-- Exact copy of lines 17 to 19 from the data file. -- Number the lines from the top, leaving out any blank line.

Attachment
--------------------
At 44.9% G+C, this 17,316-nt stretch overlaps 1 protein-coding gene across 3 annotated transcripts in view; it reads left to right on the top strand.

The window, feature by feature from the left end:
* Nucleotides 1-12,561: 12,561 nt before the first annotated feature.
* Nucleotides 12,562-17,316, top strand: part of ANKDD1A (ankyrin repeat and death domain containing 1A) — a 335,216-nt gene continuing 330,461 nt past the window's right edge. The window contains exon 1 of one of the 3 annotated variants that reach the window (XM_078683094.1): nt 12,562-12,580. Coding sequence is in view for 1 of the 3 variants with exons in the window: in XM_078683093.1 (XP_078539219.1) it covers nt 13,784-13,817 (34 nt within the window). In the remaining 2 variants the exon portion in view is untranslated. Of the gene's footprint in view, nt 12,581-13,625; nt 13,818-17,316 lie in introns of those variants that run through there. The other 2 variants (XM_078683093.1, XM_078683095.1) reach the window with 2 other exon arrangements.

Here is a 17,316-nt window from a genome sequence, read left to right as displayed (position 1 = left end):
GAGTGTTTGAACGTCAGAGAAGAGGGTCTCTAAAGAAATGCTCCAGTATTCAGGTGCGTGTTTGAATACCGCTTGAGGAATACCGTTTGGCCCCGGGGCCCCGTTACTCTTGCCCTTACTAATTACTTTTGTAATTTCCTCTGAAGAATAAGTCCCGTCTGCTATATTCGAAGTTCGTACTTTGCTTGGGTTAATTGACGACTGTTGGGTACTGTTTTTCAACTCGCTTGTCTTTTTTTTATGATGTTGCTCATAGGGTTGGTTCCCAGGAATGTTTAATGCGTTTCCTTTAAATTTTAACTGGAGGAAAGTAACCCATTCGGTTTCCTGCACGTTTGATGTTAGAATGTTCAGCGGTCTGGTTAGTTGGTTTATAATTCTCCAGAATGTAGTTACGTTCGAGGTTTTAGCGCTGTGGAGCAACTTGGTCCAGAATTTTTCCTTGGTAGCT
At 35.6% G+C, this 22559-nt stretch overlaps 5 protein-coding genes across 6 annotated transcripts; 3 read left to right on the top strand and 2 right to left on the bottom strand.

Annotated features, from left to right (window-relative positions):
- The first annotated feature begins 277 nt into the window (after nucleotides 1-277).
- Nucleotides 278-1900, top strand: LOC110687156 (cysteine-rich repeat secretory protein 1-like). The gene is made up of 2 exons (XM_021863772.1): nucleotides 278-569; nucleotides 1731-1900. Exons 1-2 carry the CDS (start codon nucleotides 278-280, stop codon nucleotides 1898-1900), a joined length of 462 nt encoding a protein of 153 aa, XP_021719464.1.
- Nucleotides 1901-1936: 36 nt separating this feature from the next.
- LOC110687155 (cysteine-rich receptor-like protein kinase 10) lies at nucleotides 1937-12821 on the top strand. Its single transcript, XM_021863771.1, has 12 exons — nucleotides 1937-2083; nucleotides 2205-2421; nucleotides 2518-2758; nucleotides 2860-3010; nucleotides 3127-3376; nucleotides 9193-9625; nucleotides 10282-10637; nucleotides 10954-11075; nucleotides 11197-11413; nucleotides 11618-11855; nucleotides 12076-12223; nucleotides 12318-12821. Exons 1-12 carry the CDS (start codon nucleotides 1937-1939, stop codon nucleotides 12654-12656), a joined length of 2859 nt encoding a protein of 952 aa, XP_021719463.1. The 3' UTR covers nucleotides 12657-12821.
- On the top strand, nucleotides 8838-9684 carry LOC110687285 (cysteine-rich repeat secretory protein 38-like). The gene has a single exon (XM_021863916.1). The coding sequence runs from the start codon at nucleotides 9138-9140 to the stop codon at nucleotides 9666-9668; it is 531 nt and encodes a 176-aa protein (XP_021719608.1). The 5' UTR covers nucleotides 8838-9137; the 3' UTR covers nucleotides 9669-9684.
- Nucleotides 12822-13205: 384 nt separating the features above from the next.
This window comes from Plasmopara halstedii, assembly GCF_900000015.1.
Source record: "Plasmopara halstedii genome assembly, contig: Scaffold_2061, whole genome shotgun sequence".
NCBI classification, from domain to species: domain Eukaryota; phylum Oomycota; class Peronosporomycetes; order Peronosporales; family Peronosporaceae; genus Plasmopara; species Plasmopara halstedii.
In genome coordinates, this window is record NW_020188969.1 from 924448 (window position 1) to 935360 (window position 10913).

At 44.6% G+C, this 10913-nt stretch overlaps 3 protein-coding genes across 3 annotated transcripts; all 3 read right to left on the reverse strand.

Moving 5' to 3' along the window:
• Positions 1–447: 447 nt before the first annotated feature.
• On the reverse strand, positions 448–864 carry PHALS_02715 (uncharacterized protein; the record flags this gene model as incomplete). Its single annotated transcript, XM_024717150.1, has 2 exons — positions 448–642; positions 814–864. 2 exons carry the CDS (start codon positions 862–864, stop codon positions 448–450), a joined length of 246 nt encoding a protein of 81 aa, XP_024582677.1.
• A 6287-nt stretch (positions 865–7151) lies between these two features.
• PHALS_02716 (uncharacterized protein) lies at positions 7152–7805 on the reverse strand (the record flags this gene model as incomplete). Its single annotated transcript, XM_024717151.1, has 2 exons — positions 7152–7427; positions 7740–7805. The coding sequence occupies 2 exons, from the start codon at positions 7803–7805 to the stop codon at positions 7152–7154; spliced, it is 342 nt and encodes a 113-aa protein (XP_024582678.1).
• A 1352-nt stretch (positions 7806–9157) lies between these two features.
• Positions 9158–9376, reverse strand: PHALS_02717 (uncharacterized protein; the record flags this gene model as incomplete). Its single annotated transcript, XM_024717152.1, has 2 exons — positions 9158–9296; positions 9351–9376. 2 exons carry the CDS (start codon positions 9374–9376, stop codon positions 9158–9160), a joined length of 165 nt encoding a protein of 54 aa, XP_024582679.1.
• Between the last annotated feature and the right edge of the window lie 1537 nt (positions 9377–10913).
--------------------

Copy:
NCBI classification, from domain to species: domain Eukaryota; phylum Oomycota; class Peronosporomycetes; order Peronosporales; family Peronosporaceae; genus Plasmopara; species Plasmopara halstedii.
In genome coordinates, this window is record NW_020188969.1 from 924448 (window position 1) to 935360 (window position 10913).

At 44.6% G+C, this 10913-nt stretch overlaps 3 protein-coding genes across 3 annotated transcripts; all 3 read right to left on the reverse strand.